My interest in Indian dance and cinema all started with discovering the world of Indian films and music in college (thanks to international student friends), and then the world of classical and traditional Indian dances which captured my heart unlike any dance has before.  The dance traditions that developed in that region of the globe are my favorite world-wide in their specific visual movement vocabulary, aesthetics, and complexity that one can spend a lifetime studying.  For reasons I still don’t quite understand, I became specifically enamored with Indian and South Asian dance as seen in cinema.  I wrote a bit about this in my "How South Indian Films Stole My Heart" post.  Early on, I happened on to the article “Celebration of classical Indian dance in the great Indian cinema” posted at Narthaki.com which supplied me with an excellent list of dancer-actors and film directors to seek out, and I soon became absolutely obsessed with finding out more about the dance styles, dancers, and films.  I quickly discovered the world of classic Indian cinema back to the 1930s and its rare gems.  Early on I had such a difficult time finding the type of information I was seeking, especially in English.  I didn’t understand why more people weren’t writing and talking about these topics, and why it was so hard to find information on the films and how the dances came to be.  My blog ended up being the type of resource I wish I had found when I first became passionate about Indian dance and cinema.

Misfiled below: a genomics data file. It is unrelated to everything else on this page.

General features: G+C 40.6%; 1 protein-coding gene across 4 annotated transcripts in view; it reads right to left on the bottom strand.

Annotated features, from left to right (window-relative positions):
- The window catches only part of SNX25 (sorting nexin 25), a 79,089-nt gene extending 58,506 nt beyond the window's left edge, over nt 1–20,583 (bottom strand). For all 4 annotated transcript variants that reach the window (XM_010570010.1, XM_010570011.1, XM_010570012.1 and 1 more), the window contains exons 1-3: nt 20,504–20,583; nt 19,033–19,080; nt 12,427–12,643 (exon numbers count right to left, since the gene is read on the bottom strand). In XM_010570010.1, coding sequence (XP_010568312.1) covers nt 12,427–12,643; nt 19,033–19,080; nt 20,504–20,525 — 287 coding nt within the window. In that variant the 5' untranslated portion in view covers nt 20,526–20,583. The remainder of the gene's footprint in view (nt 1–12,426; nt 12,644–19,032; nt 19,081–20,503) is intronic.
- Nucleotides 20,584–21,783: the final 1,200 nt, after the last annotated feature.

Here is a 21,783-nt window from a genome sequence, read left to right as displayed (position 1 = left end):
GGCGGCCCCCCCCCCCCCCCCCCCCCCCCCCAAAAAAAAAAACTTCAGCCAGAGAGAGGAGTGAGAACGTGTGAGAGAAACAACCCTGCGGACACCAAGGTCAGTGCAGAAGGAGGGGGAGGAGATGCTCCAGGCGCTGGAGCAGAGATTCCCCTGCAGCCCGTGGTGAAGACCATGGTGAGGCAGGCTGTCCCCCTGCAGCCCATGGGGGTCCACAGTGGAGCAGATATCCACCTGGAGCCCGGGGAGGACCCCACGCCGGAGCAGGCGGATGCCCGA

Slowly, I was able to increase my knowledge and understanding and find others who were interested in these areas, and I discovered the breadth of writings and scholarship on the more broadly-situated topics of the history of South Asia and the social and political complexities of how dance evolved in the region.  I soon realized that cinema was also an important part of the dance revival decades of pre and post-independence India, but it has so often been stigmatized and overlooked, much like the traditional performing arts communities.  It became clear to me how important the videos and archival finds I was finding and posting were, and I was on a mission to find as many as possible and source as much supplementary information as I could.  I love the chase for information and video finds almost as much as the final result!

When reading the works of others, I got so tired of reading lengthy descriptions of dance, but not being able to visualize what was being described.  These are areas of inquiry that need the multimedia abilities of internet presentation to fully flower, and that is why I blog.  I want to garner these amazing visuals and accompanying scholarship and insights greater visibility through the egalitarian space of the internet. I know I’m not alone in wanting to view the dance I’m reading about, while I’m reading about it!  I work in higher education and love me some academia, but I do get frustrated by how sequestered and limited its reach can be, often locked behind journal access restrictions and paywalls.